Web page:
else if ($child/preceding::tei:pb[ <at> n eq $start-attribute-value]/parent::* and
                    $child/following::tei:pb[ <at> n eq $end-attribute-value]/parent::*) then
                    local:get-page-from-pb($child, $start-attribute-value, $end-attribute-value)
            else if ($child instance of text()) then
                if (($child/parent::*/tei:pb and $child/following::tei:pb[ <at> n eq $start-attribute-value]) or
                    ($child/parent::*/tei:pb and $child/preceding::tei:pb[ <at> n eq $end-attribute-value])) then
                else if ($child/preceding::tei:pb[ <at> n eq $start-attribute-value] or $child/following::tei:pb[ <at> n eq
                    $end-attribute-value]) then

let $doc := doc('/db/eebo/A00002/A00002.xml')/tei:TEI
    local:get-page-from-pb($doc, "5", "6")


Gives same result as:

let $doc := doc('/db/apps/sarit-data/data/eebo/A00002/A00002.xml')
let $fragment := util:get-fragment-between($doc//tei:pb[ <at> n eq "5"], $doc//tei:pb[ <at> n eq "6"], true(), true())

On 22 Feb 2015 at 21:18:45, Birnbaum, David J (djbpitt <at> wrote:

Dear Jens (cc TEI-L),

xs:string : the string containing the fragment between the two node/milestone elements.

If it returns an XML fragment, so much the better. Perhaps the documentation is wrong, or perhaps I've misunderstood it, although I just read it again and it still seems to say string. Returning a fragment and fixing up the markup is possible, even if the selection isn't well-formed or well-balanced on its own; that's what a JavaScript Range interface does.



From: Jens Petersen <oesterg <at>>
Date: Sunday, February 22, 2015 at 3:07 PM
To: David Birnbaum <djbpitt <at>>
Cc: TEI-L <TEI-L <at>>
Subject: Re: temporary page-based XML fragments for curatorial purposes

On Sunday, February 22, 2015, Birnbaum, David J <djbpitt <at>> wrote:
Dear Martin (cc TEI-L),

>I note your concern that the re-integration of page fragments may be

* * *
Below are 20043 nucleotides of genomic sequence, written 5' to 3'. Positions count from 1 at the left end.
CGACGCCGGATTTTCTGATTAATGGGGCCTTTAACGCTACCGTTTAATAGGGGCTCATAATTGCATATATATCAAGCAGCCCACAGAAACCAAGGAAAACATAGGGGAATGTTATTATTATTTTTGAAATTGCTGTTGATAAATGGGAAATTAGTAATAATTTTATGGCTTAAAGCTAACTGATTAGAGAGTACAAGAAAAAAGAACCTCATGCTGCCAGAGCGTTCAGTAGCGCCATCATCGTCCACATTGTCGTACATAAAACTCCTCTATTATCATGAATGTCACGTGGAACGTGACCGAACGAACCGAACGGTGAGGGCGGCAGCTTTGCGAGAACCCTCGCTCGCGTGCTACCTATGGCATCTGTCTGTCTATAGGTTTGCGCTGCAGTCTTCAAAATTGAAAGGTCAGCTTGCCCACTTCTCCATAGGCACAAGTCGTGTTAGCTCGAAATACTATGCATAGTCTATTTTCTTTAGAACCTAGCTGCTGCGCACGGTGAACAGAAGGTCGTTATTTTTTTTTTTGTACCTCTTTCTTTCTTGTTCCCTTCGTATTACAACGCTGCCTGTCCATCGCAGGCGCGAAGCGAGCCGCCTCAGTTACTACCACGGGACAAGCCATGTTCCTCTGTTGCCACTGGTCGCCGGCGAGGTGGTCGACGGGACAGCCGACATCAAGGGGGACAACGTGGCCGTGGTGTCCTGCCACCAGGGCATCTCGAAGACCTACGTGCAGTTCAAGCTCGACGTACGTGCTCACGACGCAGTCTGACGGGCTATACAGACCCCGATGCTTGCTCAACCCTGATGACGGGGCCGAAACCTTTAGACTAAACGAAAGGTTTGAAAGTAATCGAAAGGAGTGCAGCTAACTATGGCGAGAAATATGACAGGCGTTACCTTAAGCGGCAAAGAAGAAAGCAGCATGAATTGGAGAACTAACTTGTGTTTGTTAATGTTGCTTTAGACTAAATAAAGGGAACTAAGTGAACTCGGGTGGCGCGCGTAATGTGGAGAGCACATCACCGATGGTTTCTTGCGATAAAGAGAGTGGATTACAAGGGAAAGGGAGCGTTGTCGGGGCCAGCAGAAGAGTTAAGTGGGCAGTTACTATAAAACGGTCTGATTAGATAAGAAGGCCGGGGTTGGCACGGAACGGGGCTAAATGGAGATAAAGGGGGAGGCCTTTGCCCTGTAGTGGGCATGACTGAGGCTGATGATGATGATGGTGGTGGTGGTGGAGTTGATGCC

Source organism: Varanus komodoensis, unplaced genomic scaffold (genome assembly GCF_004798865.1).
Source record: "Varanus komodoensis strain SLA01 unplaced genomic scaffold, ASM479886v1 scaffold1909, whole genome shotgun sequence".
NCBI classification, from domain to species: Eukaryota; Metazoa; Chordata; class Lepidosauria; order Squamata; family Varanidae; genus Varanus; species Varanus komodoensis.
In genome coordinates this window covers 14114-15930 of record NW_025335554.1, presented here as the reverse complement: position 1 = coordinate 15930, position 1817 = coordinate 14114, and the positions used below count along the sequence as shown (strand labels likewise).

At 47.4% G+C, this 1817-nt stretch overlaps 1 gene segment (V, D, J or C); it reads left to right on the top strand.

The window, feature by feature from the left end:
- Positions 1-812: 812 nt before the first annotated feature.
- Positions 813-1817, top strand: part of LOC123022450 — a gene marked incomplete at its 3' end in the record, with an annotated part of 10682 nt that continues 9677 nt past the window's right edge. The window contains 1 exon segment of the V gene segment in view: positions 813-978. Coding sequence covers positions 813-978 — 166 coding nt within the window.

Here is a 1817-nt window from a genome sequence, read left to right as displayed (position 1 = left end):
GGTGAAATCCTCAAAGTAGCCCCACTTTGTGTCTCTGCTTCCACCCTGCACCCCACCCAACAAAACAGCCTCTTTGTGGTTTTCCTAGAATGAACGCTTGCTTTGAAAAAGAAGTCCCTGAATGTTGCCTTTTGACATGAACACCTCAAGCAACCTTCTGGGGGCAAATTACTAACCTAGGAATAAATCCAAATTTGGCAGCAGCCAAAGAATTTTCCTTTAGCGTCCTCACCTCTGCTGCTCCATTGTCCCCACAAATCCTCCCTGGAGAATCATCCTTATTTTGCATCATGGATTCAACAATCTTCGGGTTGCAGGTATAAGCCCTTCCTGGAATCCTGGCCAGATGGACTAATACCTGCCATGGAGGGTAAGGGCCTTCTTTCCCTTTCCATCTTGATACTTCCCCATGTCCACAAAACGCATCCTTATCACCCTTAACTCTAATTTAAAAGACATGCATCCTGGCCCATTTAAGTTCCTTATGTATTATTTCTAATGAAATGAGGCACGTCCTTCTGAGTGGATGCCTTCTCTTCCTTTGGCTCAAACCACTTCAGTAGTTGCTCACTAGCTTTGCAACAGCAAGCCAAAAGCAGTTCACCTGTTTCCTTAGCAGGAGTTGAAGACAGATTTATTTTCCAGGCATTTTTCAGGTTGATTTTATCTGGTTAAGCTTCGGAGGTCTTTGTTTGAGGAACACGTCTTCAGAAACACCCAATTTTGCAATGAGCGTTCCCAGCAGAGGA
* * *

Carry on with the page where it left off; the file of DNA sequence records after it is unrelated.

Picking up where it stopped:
>difficult. That may be where this project collapses. But the eXist
>function mentioned by Jens Petersen in his response looks interesting.

I note that this eXist function returns a string, which means that
internal markup is lost.

No, an XML fragment is returned, with full markup. With the path completion, it is actually a mini TEI document. 

I am curious to know how you could think it is a string.

 Whether that's a problem depends on how much
you're extracting, but since individual words may contain internal markup,
it can be challenging even at that rather granular level.



Fiddling with my iPad ...

Fabio Ciotti | 22 Feb 22:36 2015

Fwd: Are "independent headers" a thing of the past?

This use case can be implemented with a server side transformation
producing the stand alone TEIheader before sending the OAI response (I
did it some years ago for biblioteca italiana project hacking the OCLC
oai server code).
There are a lot of possible solutions for this. I do not think this is
a definitive reason to call back to life independent headers.

Il 22/feb/2015 21:47 "Stuart A. Yeates" <syeates <at>> ha scritto:

> I have a use case for an independent header that I've never had time
> to implement (and likely will never get time to implement).
> There's a protocol in library land called OAI-PMH which is used for
> querying remote repositories for their contents. It's used by google
> scholar, for example to learn about the contents of issues of academic
> journals.
> OAI-PMH is essentially parametrised by the format of metadata returned
> for each item. Variants of Dublin Core and MARCXML are common, but
> there's no reason why TEI XML couldn't be exposed alongside these.
> cheers
> stuart
> --
> ...let us be heard from red core to black sky
> On Mon, Feb 23, 2015 at 7:03 AM, Lou Burnard
> <lou.burnard <at>> wrote:
> > Hi Piotr
> >
> > If you do a quick search through the archives, you will find that the
> > decision to abandon the "independent header" was quite deliberate, nothing
> > to do with conceit,  and followed quite a bit of independent research. We
> > seem to be weak on institutional memory, so here's a brief summary of some
> > of the salient events.
> >
> > In P4, there was a chapter which defined an "independent header". It defined
> > one element (<ihs>) which could be used (rather than <TEI.2>)  as the root
> > element of an SGML dtd for documents containing only <teiHeader> elements.
> > It also contained some (lengthy) discussion of mapping between elements of
> > the header and other library standards, notably MARC.
> >
> > Reviewing the components of P4, in April 2004, the Metalanguage workgroup
> > noted that the concept of "auxiliary DTD" is no longer relevant in the P5
> > architecture, and that specifically "The IHS is an artefact to enable a
> > valid document consisting only of headers, which could be accomplished in
> > other ways." [] The
> > "other ways" they had in mind were presumably defining an appropriate ODD or
> > embedding TEI Header elements inside a document in another namespace.
> >
> > The council meeting in July 2004
> > ( notes  concerns
> > that the library-standards-mapping aspects of the old chapter should not be
> > lost, and that its material should be reworked either as a new chapter or